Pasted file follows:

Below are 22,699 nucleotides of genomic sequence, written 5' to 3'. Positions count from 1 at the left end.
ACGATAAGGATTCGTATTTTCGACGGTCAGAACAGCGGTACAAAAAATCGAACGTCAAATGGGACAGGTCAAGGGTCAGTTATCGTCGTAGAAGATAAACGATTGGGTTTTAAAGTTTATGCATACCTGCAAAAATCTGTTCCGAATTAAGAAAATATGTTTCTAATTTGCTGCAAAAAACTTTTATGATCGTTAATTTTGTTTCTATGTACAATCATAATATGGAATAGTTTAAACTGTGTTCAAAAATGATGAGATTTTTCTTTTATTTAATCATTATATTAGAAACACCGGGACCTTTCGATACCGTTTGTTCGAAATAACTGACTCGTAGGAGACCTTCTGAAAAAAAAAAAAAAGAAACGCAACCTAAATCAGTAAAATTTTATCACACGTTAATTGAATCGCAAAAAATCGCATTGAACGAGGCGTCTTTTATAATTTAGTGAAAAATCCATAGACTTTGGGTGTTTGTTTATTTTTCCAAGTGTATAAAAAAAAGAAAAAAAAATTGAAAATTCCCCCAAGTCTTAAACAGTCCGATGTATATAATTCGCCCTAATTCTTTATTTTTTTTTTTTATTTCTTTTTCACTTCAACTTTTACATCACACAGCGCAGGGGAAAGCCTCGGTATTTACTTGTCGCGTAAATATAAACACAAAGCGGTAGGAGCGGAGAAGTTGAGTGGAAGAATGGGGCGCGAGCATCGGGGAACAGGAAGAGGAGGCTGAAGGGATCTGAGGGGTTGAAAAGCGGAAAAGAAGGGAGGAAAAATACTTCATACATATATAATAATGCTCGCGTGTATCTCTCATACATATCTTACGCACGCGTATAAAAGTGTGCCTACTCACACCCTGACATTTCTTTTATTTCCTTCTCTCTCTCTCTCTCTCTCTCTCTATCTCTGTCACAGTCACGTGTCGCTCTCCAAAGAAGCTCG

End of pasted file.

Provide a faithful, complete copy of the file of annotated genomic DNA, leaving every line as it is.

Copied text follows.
Below are 22,699 nucleotides of genomic sequence, written 5' to 3'. Positions count from 1 at the left end.
ACGATAAGGATTCGTATTTTCGACGGTCAGAACAGCGGTACAAAAAATCGAACGTCAAATGGGACAGGTCAAGGGTCAGTTATCGTCGTAGAAGATAAACGATTGGGTTTTAAAGTTTATGCATACCTGCAAAAATCTGTTCCGAATTAAGAAAATATGTTTCTAATTTGCTGCAAAAAACTTTTATGATCGTTAATTTTGTTTCTATGTACAATCATAATATGGAATAGTTTAAACTGTGTTCAAAAATGATGAGATTTTTCTTTTATTTAATCATTATATTAGAAACACCGGGACCTTTCGATACCGTTTGTTCGAAATAACTGACTCGTAGGAGACCTTCTGAAAAAAAAAAAAAAGAAACGCAACCTAAATCAGTAAAATTTTATCACACGTTAATTGAATCGCAAAAAATCGCATTGAACGAGGCGTCTTTTATAATTTAGTGAAAAATCCATAGACTTTGGGTGTTTGTTTATTTTTCCAAGTGTATAAAAAAAAGAAAAAAAAATTGAAAATTCCCCCAAGTCTTAAACAGTCCGATGTATATAATTCGCCCTAATTCTTTATTTTTTTTTTTTATTTCTTTTTCACTTCAACTTTTACATCACACAGCGCAGGGGAAAGCCTCGGTATTTACTTGTCGCGTAAATATAAACACAAAGCGGTAGGAGCGGAGAAGTTGAGTGGAAGAATGGGGCGCGAGCATCGGGGAACAGGAAGAGGAGGCTGAAGGGATCTGAGGGGTTGAAAAGCGGAAAAGAAGGGAGGAAAAATACTTCATACATATATAATAATGCTCGCGTGTATCTCTCATACATATCTTACGCACGCGTATAAAAGTGTGCCTACTCACACCCTGACATTTCTTTTATTTCCTTCTCTCTCTCTCTCTCTCTCTCTCTATCTCTGTCACAGTCACGTGTCGCTCTCCAAAGAAGCTCG